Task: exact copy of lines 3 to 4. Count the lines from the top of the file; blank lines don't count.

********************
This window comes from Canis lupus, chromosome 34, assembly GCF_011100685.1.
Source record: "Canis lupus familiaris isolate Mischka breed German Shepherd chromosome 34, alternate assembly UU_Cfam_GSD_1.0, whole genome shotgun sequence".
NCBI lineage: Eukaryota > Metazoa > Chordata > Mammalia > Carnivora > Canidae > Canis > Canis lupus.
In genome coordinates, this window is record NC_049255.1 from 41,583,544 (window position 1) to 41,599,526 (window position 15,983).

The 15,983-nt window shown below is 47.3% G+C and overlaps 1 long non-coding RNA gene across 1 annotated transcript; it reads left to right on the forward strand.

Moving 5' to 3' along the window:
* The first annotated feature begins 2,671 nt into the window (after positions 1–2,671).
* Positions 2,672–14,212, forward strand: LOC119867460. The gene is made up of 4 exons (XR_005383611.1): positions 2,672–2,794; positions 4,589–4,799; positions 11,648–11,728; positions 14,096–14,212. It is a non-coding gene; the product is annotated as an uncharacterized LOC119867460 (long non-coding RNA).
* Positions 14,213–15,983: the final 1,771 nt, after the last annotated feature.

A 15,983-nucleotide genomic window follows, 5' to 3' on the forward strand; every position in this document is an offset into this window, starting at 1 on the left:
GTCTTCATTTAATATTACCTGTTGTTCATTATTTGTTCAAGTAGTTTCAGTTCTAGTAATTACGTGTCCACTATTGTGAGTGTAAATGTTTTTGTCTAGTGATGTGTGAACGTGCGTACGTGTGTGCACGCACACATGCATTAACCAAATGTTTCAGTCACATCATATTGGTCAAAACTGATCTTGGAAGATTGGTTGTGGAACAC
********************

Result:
NCBI lineage: Eukaryota > Metazoa > Chordata > Mammalia > Carnivora > Canidae > Canis > Canis lupus.
In genome coordinates, this window is record NC_049255.1 from 41,583,544 (window position 1) to 41,599,526 (window position 15,983).